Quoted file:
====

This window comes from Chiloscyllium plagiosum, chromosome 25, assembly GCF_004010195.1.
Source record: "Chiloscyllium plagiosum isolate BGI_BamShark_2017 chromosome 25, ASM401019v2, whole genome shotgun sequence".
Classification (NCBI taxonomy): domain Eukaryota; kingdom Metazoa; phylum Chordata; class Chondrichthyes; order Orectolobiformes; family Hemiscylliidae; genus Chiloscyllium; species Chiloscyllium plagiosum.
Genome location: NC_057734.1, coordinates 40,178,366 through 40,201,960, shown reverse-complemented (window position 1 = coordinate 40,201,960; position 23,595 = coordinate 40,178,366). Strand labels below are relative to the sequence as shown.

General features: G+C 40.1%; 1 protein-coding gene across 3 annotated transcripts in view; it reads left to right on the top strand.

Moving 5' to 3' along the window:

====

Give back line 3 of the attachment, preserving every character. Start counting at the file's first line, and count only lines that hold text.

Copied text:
Classification (NCBI taxonomy): domain Eukaryota; kingdom Metazoa; phylum Chordata; class Chondrichthyes; order Orectolobiformes; family Hemiscylliidae; genus Chiloscyllium; species Chiloscyllium plagiosum.